Tag Archives: duties

The plan to let councils opt out of child protection – are your children safe with the Tories?

"The Bill does not require any consultation with children, care leavers or families before the removal of legal duties" [politics.co.uk]

“The Bill does not require any consultation with children, care leavers or families before the removal of legal duties” [politics.co.uk]

No – they aren’t.

Here is just some of the evidence from an article on politics.co.uk – I urge you to read the full article as well.

In a recent House of Commons debate on social work reform, children’s minister Edward Timpson MP called for “a debate based on facts, not on unfounded propositions”. He was speaking about the clauses in the Children and Social Work Bill which, if passed, will permit individual councils to be excused from legal obligations to vulnerable children and care leavers.So let us focus on those facts. Here are seven for starters.

FACT 1: The government has plans to ‘academise’ children’s social care. In December 2015, the then prime minister, David Cameron MP, said six of the country’s best local authorities would be given “academy style freedoms” in children’s services. Clause 29 of the Children and Social Work Bill allows every council in England to ask to be excused from legal obligations. Clause 32 permits the secretary of state to remove duties from struggling children’s services, even when a council hasn’t asked for it.

FACT 2: Our country’s most vulnerable children and young people rely on social care duties for protection and support. Deregulation in social care involves exponentially more risk than in education.

FACT 3: There is no evidence that legal duties get in the way of innovation in children’s social care. Councils can already innovate.

FACT 4: Parliamentary scrutiny of exemptions will be weak. Parliament has very limited powers when it comes to statutory instruments (which is the form exemption orders will take).

FACT 5: There was no consultation before this Bill was introduced into Parliament. The Bill does not require any consultation with children, care leavers or families before the removal of legal duties.

FACT 6: The government is keen to create a ‘market’ for children’s services, but not to share its market-scoping report.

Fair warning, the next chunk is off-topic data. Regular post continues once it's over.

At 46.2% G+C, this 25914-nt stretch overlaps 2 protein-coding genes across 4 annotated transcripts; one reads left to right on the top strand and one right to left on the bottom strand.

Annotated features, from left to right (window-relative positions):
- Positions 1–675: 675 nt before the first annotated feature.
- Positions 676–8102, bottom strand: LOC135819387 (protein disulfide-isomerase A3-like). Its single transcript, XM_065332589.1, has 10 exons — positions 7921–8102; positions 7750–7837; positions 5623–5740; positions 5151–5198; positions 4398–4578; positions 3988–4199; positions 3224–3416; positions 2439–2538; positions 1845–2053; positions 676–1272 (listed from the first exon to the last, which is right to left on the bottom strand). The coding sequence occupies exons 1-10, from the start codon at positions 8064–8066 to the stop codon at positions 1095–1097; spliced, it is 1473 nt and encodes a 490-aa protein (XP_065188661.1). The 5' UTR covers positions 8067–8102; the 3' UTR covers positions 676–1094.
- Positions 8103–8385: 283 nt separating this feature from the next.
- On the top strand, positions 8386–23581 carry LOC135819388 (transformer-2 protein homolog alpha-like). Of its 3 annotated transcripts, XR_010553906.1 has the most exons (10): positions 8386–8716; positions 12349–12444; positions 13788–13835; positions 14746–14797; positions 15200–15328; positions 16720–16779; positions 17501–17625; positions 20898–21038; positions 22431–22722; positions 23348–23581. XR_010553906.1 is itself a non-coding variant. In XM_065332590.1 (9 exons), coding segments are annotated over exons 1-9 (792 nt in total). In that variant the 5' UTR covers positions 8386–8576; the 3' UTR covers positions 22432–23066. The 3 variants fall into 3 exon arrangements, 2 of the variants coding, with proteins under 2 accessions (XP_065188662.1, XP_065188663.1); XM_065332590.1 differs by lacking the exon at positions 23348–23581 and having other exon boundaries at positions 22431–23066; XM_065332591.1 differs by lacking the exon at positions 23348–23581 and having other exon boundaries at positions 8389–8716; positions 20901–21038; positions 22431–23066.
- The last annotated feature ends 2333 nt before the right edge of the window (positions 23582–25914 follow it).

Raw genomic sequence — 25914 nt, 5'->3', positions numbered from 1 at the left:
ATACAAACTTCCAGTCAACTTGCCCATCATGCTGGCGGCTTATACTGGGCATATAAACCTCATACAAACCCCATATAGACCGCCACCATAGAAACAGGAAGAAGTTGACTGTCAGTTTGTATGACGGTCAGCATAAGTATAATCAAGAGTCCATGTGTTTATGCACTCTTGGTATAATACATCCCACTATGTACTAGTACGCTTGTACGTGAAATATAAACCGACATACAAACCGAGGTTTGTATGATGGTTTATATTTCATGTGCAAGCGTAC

FACT 7: The government is ploughing ahead with ‘Takeover Trusts’ in children’s services without any evidence they work better for children. It states that the Bill will not lead to more profit-making in children’s social care services and has tabled an amendment to that effect. But there is no empirical evidence that children benefit from social care services moving away from local councils.

Source: The truth about plans to allow councils to opt out of child protection laws

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Conservatives: Exploiting hardworking people


Exploitation: The logo on the cups says, “Conservatives – for the privileged few” – and the intern carrying them isn’t included.

“We’re all in it together” are we, George?

The Conservative Party represents “fairness”, “for hardworking people”, does it, David?

It seems not – if we are to judge the Conservative Party by its actions, rather than its words.

Yesterday a website focusing on graduate careers blew the full-time whistle on these deceptions, exposing how the Tories have been briefing MPs and candidates on ways to avoid paying the minimum wage by exploiting the perceived differences between volunteers, interns and paid employees.

The article on Graduate Fog said a memo circulated to Party members was advising them to start calling their unpaid interns ‘campaign volunteers’, in order to evade “potential hostile questioning” about exploitative business practices.

The Conservative Party has denied doing anything wrong by providing advice on ways its members may avoid paying the minimum wage.

It would have been better for the Party spokesperson to deny that Conservatives have been wrongly recruiting people as employees – under the umbrella title of ‘interns’ (which means nothing in UK law), while treating them – for payment purposes – as volunteers.

But that was impossible because it is exactly what has been happening – as the memo makes clear.

Look – here it is:



Graduate Fog kindly published it for us all to examine.

The part that blows the gaff is a “suggested template reply” for “hostile questioning” about the issue of “recruiting unpaid interns”.

Clearly, this is what Conservative chiefs want to avoid.

Clearly they would not have gone to the effort of circulating a memo if NOBODY was “recruiting unpaid interns”.

So there is a clear implication that some Conservative Party MPs and prospective Parliamentary candidates, in fact, have been “recruiting unpaid interns” – and illegally exploiting them by demanding that they carry out the duties of employees.

The tone is clear from the get-go: The Conservative Party is running scared.

Members are told that people working in an unpaid capacity are no longer to be described as ‘interns’ – they are ‘campaign volunteers’ from now on because, that way, there is no obligation to pay them.

Conservatives are advised not to pay anything at all to these ‘volunteers’ – even expenses – as this could lead to them being classed as ‘workers’ and establishing ‘mutuality of obligation’. This would be equivalent to payment for services rendered – and the ‘volunteer’ would therefore be classed as a ‘worker’, requiring payment for services rendered, at the minimum wage or higher.

From now on, the memo states, recruitment adverts should be “appropriately worded” – meaning there must be nothing resembling a “formal job description”. This means references to “work”, “worker”, “hours” of work, “tasks” the ‘Volunteer’ will be “expected” to perform, and “expenses” are all out.